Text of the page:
how much does block concrete fence cost?

Discussion in 'Bricks, Masonry and Concrete' started by ann123, Apr 23, 2014.

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  1. Apr 23, 2014 #1

    ann123

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    425 ft long and 6 ft high.

    Was given ridiculously high quotes - about 50 k (labor and material).

    Did some research and it seems like it should be around 10-15k.

    But can't find anyone in Louisiana with that price.


    Any suggestions? What's the fair price for that kind of job?


    Thanks in advance
     
  2. Apr 24, 2014 #2

    oldognewtrick

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    First off Ann, :welcome: to House Repair Talk.

    50k to much? I don't know, it might not be enough. What type of soil conditions do you have? Is there a footer there already or are they going to have to pour a new one? And who said 10-15 is a fair price? Are they willing to do it for that?

    I know, a lot of questions. We're more than happy to help, but trying to guess a price is like guessing how long is a string.
     
  3. Apr 24, 2014 #3

    Wuzzat?

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    http://www.homewyse.com/services/cost_to_install_concrete_block_wall.html
    For a place in NJ where the median household income is $68K and with 2550 sf of wall I get ~$25K.

    For New Orleans, Estimated median household income in 2011: $35,041 so you'd pay 35 x 25K/68 = ~$13K.
    http://www.google.com/search?client=safari&rls=en&q="new+orleans"+city+data&ie=UTF-8&oe=UTF-8
    but you should reuse the calculators with your own ZIPcode.
    http://www.google.com/search?client...rete+block+fence+calculator&ie=UTF-8&oe=UTF-8
     
    Last edited: Apr 24, 2014
  4. Apr 24, 2014 #4

    guyod

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    That site does not say anything about a footer. I dont know what the frost line in louisiana is but 425ft of footer plus block to get up to grade will easily cost 10k-15k extra.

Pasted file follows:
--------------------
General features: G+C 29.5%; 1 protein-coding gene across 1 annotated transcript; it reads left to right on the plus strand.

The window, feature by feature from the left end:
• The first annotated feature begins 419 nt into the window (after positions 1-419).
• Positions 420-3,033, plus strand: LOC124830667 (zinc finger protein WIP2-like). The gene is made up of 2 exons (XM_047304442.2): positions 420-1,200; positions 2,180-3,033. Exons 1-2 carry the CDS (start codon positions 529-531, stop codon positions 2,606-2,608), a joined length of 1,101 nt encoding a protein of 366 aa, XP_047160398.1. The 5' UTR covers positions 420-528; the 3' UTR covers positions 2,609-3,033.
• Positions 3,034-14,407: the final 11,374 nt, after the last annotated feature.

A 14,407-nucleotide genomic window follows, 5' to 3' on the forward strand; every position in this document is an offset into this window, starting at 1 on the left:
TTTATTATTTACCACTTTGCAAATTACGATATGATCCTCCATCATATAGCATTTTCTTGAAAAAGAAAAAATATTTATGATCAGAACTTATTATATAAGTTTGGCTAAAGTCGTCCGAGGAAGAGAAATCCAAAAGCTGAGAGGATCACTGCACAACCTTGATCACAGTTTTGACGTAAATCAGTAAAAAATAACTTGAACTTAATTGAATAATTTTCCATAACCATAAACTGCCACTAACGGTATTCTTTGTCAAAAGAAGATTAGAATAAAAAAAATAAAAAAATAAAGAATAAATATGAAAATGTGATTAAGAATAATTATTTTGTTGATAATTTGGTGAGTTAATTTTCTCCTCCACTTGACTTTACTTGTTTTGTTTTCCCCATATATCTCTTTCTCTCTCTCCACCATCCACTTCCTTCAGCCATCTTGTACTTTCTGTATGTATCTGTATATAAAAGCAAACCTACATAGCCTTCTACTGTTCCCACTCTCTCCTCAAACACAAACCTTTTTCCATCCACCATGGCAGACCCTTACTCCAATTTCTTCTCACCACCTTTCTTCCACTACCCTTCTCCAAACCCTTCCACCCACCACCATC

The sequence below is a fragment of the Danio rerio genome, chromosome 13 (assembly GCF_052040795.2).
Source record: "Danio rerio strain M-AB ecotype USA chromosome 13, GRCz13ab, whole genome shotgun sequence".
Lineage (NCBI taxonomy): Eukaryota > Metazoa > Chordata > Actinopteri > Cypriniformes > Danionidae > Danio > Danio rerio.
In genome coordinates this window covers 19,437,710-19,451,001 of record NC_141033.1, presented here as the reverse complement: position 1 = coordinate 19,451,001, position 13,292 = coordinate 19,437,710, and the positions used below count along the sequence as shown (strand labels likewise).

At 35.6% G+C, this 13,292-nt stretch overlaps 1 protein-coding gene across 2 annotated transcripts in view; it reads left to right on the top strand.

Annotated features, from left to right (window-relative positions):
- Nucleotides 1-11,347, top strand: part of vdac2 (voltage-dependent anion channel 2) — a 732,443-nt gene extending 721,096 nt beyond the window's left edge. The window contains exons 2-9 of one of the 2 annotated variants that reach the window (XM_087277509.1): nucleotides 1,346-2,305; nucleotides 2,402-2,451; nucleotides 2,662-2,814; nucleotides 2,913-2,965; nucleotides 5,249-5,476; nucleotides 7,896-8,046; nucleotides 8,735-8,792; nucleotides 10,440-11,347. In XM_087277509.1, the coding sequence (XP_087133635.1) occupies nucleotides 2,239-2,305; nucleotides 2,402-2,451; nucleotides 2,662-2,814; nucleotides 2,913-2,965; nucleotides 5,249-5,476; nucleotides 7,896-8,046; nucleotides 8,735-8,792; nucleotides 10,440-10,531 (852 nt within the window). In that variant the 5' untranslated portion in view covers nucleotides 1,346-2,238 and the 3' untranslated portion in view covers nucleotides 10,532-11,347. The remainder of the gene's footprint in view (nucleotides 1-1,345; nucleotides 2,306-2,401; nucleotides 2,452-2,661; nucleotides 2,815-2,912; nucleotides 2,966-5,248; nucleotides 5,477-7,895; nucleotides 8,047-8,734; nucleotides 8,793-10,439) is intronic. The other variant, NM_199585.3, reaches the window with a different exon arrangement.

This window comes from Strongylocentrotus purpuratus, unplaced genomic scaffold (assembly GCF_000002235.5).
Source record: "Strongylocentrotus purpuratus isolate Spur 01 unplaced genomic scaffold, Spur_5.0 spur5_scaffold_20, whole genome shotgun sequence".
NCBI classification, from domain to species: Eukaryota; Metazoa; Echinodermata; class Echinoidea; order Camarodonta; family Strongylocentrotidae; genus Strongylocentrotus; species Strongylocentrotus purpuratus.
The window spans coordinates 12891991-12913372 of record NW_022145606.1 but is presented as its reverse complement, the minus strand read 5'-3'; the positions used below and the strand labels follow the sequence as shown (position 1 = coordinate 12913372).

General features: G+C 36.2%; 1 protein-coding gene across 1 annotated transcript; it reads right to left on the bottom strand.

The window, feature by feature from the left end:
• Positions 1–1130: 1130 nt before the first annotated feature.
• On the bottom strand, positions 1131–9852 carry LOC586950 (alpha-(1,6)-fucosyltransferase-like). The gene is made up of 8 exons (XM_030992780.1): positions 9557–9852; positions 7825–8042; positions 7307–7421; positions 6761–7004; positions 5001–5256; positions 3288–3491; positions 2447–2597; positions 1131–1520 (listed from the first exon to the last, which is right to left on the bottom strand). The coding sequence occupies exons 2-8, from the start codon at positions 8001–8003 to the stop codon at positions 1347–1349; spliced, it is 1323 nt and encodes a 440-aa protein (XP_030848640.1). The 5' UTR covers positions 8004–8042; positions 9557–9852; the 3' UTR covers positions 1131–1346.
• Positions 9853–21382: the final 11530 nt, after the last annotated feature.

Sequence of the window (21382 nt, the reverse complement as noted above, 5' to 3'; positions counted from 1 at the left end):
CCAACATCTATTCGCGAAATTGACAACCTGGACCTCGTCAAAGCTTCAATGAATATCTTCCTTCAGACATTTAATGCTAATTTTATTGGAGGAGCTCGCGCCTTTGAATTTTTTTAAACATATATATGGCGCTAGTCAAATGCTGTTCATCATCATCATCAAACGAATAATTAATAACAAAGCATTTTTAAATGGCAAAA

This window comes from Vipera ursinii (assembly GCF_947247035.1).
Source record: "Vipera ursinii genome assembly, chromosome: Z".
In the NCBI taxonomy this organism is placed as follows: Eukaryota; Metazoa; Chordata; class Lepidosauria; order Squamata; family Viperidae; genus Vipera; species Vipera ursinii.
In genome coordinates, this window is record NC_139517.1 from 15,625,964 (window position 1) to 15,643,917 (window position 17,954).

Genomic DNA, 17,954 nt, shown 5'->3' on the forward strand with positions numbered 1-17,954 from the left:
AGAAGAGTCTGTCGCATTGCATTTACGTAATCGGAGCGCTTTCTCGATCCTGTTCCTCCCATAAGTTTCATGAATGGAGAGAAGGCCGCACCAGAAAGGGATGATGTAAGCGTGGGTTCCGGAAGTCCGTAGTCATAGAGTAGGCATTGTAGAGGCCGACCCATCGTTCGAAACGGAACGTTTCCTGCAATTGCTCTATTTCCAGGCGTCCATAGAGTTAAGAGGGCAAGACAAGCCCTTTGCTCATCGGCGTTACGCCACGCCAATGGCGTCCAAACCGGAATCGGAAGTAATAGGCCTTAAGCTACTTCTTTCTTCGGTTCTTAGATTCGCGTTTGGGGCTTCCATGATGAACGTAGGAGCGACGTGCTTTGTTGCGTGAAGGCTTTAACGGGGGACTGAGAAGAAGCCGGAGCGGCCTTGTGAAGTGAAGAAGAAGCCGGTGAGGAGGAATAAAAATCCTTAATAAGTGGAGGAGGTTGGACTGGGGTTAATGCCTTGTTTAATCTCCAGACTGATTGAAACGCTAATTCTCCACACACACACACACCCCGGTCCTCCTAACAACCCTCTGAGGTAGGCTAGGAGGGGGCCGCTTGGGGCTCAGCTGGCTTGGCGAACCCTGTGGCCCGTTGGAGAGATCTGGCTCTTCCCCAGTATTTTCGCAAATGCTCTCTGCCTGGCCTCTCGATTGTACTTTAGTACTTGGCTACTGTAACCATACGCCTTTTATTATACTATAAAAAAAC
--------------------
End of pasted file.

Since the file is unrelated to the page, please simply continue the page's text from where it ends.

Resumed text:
5. Apr 24, 2014 #5

    Wuzzat?

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  6. Apr 24, 2014 #6

    guyod

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    That chart is way off for me. Most of PA is 36" or below. Chart say most of PA is 20"
     
  7. Apr 24, 2014 #7

    mudmixer

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    In LA, the footing cost may not be cheap. The frost is not factor, but the soils can be so horrible that the footings for 6' high privacy wall the cost goes up because of the history of winds that will tip it over easily. In NO and along the river, the mucky soil, water and possible winds make it difficult. If it does blow over, put some horizontal steel in it so it can be used as a sidewalk later.

    Dick
     
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  8. Apr 24, 2014 #8

    ann123

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    Here are some details:


    425 feet long, the height = 6 ft

    60 feet of the wall will be higher - 8 ft.

    22 feet will be brick (to match the house at front).

    6 ft gate at back side.


    Important: water should drain well through



    There is no footer, so they'll probably need to pour a new one. Don't know about soil condition. Right now it's a yard with grass on it, it was a new construction site..

    As for 10-15k.. It's per different calculators found on the web.. and per common sense. I don't believe it should cost that much. Unless they're trying to bill us $500.00 per hour... But maybe I am wrong; that's why I created this thread.;)
     
  9. Apr 24, 2014 #9

    nealtw

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    I don't know if you need permits for that or not but the city inspectors are a good source of information. They will know something about soil conditions and have some idea about what you might need for a footer. Up here we would be sent straight to an engineer.
    It's always best to know what you need so you dictate how it will be done before you get quotes. Otherwise you will get quotes with different plans so you can't compare them.
    Then come back and see what people here think of the plan.
     
  10. Apr 24, 2014 #10

    Wuzzat?

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    It seems to understate for my area, too.
    20" might be the depth reached half the time, with 3' being that reached less than 10% of the time.
     
  11. Apr 24, 2014 #11

    bud16415

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    I don’t know about the calculators and how the formula works they are based on, I’m sure part math and part tables.